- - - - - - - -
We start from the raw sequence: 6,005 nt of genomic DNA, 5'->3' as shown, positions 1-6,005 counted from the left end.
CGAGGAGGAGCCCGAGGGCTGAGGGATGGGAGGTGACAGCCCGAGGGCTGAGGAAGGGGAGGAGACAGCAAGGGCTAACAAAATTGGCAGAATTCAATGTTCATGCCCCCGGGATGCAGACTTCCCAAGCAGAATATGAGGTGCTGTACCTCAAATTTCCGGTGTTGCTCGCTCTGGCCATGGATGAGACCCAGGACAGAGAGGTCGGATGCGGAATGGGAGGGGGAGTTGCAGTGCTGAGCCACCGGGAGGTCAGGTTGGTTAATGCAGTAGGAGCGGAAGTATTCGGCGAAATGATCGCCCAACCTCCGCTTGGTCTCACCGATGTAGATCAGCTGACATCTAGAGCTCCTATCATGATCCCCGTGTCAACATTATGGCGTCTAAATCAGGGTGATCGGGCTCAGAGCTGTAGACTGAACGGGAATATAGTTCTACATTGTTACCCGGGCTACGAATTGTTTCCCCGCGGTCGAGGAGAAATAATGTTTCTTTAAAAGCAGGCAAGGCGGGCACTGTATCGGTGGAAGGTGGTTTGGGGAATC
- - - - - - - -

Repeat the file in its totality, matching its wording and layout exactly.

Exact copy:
We start from the raw sequence: 6,005 nt of genomic DNA, 5'->3' as shown, positions 1-6,005 counted from the left end.
CGAGGAGGAGCCCGAGGGCTGAGGGATGGGAGGTGACAGCCCGAGGGCTGAGGAAGGGGAGGAGACAGCAAGGGCTAACAAAATTGGCAGAATTCAATGTTCATGCCCCCGGGATGCAGACTTCCCAAGCAGAATATGAGGTGCTGTACCTCAAATTTCCGGTGTTGCTCGCTCTGGCCATGGATGAGACCCAGGACAGAGAGGTCGGATGCGGAATGGGAGGGGGAGTTGCAGTGCTGAGCCACCGGGAGGTCAGGTTGGTTAATGCAGTAGGAGCGGAAGTATTCGGCGAAATGATCGCCCAACCTCCGCTTGGTCTCACCGATGTAGATCAGCTGACATCTAGAGCTCCTATCATGATCCCCGTGTCAACATTATGGCGTCTAAATCAGGGTGATCGGGCTCAGAGCTGTAGACTGAACGGGAATATAGTTCTACATTGTTACCCGGGCTACGAATTGTTTCCCCGCGGTCGAGGAGAAATAATGTTTCTTTAAAAGCAGGCAAGGCGGGCACTGTATCGGTGGAAGGTGGTTTGGGGAATC